In its only decision of yesterday’s Snowmaggedon, the BPAI affirmed a Patent Examiner’s anticipation rejection, citing the Applicant’s attempt to claim a new benefit of an old process. Ex parte Satoshi Matsubara, et al. is a brief but attention-grabbing case illustrating the law surrounding the concept of inherency and claiming a new use or benefit of a prior art process.
At issue were claims involving a therapeutic method for improving bone density of a human or animal having decreased bone density by administering fermented soy milk. Representative independent claim 17 recited the following two steps:
17. A therapeutic method for improving bone metabolism in a human or animal subject comprising:
selecting a human or animal having a tendency toward a decrease in bone density, and
therapeutically administering to said human or animal subject fermented soy milk which is obtained by fermenting soy milk with one or more microorganisms selected from the group consisting of Lactobacillus casei, Lactobacillus mali, and Bifidobacterium breve.
The Patent Examiner rejected representative independent claim 17 under 35 U.S.C. §102(b) as being anticipated by an academic paper by Kikuchi-Hayakawa. The Examiner found that Kikuchi-Hayakawa disclosed administering fermented soy milk to rats with removed ovaries. Since ovariectomized rats have decreased bone densities, and soy milk increases bone density in rats, the Examiner concluded that Kikuchi-Hayakawa disclosed administering fermented soy milk to rats to improve their decreased bone densities. The Appellants, however, argued the rats of Kikuchi-Hayakawa were not selected for their decreased bone densities but for other reasons (to determine the effects of soy milk on lipid metabolism), and therefore Kikuchi-Hayakawa did not disclose every element of claim 17.
In their findings of fact, the BPAI found that, in fact, Kikuchi-Hayakawa disclosed administering fermented soy milk to ovariectomized rats to determine the effects of soy milk on lipid metabolism. The BPAI also found that another reference showed ovariectomized rats experienced bone loss and that administering fermented soy beans prevented this bone loss.
In their analysis, the BPAI held that Appellants’ argument – Kikuchi-Hayakawa’s rats were not selected for their decreased bone densities but for other reasons – was not persuasive. Specifically, the BPAI stated: “Appellants have not identified any manipulative difference between Kikuchi-Hayakawa’s method and the claimed method … the claimed method ‘is inherent and in the public domain if it is the ‘natural result flowing from’ the explicit disclosure of the prior art regardless of whether the inherent result is recognized.” Perricone v. Medicis Pharm. Corp., 432 F.3d 1368, 1377 (Fed. Cir. 2005). And because a 35 U.S.C. §102(b) prior art reference may disclose a limitation inherently, claim 17 was anticipated by Kikuchi-Hayakawa. In re Schreiber, 128 F.3d 1473, 1477 (Fed. Cir. 1997). “To anticipate a claim, a prior art reference must disclose every limitation of the claimed invention, either explicitly or inherently.” Thus, the BPAI affirmed the Examiner’s 35 U.S.C. §102(b) rejection of claim 17.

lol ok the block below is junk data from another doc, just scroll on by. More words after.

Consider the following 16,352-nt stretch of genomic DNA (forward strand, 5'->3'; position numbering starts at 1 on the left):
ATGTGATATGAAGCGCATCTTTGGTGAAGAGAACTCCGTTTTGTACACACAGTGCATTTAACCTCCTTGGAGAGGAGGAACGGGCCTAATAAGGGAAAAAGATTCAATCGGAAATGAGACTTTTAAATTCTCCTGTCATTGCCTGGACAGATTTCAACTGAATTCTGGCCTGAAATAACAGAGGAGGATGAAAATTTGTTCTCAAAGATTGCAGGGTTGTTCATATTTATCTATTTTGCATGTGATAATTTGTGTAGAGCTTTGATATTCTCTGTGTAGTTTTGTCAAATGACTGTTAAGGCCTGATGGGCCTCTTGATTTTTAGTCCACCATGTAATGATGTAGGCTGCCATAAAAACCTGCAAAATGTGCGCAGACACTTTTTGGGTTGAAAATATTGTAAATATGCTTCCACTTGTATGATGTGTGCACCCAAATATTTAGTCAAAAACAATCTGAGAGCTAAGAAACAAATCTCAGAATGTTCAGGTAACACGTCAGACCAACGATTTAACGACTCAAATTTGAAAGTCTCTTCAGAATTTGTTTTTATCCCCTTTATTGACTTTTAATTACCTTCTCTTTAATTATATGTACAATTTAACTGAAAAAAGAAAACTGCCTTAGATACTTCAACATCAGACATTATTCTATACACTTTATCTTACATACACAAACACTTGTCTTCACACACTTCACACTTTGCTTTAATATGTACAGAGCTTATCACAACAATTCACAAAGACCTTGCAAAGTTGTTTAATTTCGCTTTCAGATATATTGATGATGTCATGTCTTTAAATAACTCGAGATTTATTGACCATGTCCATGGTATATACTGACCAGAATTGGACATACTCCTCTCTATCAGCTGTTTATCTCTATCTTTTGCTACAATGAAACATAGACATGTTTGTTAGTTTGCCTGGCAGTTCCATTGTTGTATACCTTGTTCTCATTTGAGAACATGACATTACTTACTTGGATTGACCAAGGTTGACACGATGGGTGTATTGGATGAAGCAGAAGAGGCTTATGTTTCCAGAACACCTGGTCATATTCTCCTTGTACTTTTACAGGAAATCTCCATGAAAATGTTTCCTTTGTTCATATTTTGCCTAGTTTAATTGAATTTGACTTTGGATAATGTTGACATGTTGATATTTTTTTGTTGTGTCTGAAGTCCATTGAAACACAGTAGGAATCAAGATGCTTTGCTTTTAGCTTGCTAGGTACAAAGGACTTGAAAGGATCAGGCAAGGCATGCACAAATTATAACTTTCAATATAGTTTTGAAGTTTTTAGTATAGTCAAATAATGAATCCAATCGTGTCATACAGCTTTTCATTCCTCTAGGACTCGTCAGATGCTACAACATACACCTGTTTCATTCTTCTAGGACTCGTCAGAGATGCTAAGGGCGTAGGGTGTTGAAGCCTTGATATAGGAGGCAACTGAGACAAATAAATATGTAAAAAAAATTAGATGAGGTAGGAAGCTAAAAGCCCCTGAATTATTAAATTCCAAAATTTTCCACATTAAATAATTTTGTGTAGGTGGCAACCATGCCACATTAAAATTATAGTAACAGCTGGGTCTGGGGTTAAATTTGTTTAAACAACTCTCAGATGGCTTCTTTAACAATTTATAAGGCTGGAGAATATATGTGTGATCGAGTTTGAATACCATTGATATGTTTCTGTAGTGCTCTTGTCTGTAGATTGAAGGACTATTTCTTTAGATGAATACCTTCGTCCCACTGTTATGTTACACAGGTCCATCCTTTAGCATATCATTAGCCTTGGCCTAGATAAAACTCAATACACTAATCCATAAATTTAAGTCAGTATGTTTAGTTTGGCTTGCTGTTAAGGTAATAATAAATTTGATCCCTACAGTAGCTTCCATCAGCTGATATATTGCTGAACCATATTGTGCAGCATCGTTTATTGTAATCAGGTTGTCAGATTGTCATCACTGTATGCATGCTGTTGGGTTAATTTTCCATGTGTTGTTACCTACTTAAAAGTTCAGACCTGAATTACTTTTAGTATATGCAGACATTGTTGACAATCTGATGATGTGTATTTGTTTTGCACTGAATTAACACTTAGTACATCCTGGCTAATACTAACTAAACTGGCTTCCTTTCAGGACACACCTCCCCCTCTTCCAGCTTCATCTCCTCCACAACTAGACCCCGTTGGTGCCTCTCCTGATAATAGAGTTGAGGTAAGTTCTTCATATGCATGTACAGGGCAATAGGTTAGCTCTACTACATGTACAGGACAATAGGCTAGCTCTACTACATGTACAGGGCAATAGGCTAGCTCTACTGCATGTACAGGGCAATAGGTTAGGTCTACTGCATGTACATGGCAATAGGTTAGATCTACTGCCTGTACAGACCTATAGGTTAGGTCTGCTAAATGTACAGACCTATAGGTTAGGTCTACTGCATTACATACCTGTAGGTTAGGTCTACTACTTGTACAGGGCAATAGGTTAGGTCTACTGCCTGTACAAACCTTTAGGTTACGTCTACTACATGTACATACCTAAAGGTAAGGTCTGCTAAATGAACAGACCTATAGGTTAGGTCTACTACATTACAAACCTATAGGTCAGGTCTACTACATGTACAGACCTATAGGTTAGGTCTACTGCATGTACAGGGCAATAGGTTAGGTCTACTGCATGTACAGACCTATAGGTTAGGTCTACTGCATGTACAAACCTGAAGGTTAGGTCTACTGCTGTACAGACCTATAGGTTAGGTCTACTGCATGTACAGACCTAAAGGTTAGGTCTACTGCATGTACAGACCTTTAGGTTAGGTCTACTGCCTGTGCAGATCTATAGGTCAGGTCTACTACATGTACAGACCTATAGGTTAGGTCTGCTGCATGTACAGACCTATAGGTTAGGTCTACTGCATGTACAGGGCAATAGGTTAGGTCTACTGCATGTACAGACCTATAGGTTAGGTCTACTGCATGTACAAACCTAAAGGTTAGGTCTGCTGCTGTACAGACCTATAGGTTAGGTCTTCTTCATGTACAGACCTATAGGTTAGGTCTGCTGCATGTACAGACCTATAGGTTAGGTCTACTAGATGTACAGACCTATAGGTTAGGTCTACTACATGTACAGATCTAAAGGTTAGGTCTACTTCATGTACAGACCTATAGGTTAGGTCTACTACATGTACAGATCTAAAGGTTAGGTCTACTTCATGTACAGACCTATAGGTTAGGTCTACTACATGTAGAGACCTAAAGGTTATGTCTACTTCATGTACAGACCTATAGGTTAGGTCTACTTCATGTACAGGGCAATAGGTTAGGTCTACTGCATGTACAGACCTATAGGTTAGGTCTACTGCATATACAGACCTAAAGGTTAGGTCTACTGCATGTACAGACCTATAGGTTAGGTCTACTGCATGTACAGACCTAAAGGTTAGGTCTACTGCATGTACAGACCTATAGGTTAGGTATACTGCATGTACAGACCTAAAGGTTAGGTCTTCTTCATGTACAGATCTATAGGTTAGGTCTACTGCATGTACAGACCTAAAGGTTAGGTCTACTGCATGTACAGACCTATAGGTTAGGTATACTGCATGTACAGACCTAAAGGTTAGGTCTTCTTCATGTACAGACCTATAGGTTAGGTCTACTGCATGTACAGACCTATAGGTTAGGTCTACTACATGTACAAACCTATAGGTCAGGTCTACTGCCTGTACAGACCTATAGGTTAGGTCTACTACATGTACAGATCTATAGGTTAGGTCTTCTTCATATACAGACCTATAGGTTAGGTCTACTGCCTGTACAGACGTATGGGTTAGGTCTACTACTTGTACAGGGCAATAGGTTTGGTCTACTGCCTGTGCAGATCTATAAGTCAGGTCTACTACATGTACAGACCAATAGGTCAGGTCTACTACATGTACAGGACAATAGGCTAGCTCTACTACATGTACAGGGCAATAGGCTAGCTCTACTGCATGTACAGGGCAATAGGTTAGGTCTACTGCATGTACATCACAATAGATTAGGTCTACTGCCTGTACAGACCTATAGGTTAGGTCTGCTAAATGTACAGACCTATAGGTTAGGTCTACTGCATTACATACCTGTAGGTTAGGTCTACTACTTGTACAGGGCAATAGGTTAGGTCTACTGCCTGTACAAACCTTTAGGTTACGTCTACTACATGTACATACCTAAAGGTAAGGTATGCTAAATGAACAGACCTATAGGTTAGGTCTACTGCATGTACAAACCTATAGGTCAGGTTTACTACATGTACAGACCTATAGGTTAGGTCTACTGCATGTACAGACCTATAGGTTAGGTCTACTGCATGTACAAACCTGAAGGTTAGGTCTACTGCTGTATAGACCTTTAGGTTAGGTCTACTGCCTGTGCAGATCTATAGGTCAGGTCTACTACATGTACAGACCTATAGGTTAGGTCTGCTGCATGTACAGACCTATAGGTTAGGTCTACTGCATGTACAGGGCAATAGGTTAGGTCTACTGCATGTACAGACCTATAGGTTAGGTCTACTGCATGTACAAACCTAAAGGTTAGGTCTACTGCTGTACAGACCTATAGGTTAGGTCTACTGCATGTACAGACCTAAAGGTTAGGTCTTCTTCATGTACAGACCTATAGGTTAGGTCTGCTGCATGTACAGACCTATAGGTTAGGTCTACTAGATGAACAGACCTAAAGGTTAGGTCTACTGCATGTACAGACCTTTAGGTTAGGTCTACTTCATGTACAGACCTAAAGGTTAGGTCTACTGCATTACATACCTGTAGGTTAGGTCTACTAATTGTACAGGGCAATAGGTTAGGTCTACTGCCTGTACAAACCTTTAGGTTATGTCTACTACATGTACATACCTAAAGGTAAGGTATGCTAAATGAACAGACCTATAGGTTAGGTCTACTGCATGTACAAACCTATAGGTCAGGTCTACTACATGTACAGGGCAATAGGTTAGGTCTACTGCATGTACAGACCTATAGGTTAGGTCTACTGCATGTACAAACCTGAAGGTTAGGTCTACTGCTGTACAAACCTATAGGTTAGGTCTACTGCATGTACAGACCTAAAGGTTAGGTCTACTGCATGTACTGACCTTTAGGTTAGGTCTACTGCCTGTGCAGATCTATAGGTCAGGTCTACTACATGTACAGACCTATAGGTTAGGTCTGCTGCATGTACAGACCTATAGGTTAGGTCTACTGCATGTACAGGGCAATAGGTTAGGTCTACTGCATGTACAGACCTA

What I found particularly interesting about Ex parte Satoshi Matsubara, et al. was the BPAI’s apparent disregard for the claim element “selecting a human or animal having a tendency toward a decrease in bone density.” Sure, the prior art disclosed selecting ovariectomized rats, which happened to have decreased bone densities. But the prior art didn’t disclose selecting rats because they had decreased bone densities. The decreased bone densities of the rats in the prior art were a serendipitous (for the Patent Examiner) byproduct of the actual reason they were selected – because they were ovariectomized.
If we follow the BPAI’s logic on this one, any selecting step of this type (which is standard in pharmaceutical research-type patents) acts like a disclosure of selecting based on any related attribute held by the test subject. Thus, if the prior art discloses selecting test subjects based on high blood pressure, then the same prior art discloses selecting test subjects on any other attributes they might have, which are correlated to high blood pressure, such as angina, anxiety or high cholesterol. This logic seems strained and overreaching to me.
Another interesting aspect of the Ex parte Satoshi Matsubara, et al. case was the BPAI’s seemingly misplaced use of the “new use, old process” standard. As the BPAI Stated, “it is a general rule that merely discovering and claiming a new benefit of an old process cannot render the process again patentable.” In re Woodruff, 919 F.2d 1575, 1578 (Fed. Cir. 1990). But in this case, the process was not old or prior art. As stated above, the Appellants’ process involved a novel element: selecting rats because they had decreased bone densities. It is not clear to me that Appellants’ process was old, and therefore it is not clear to me that the new benefit (increased bone densities of the test subjects) is inherent in the prior art.
For patent practitioners, the educational aspect of this case rests in the classification of a claimed invention as novel, as opposed to an old process. Beware of an Examiner’s determination that your claimed process is old or well-known. Further, be wary of an Examiner’s finding that your claimed new benefit naturally flows from the allegedly old process. These findings, if not properly rebutted, will hurt your chances of a reversal on appeal.
Read the full decision here: Ex parte Satoshi Matsubara (pdf)
Today’s post is by Guest Barista Mark Terry of Florida Patent Lawyer Blog, a practicing patent attorney based in Miami, Florida.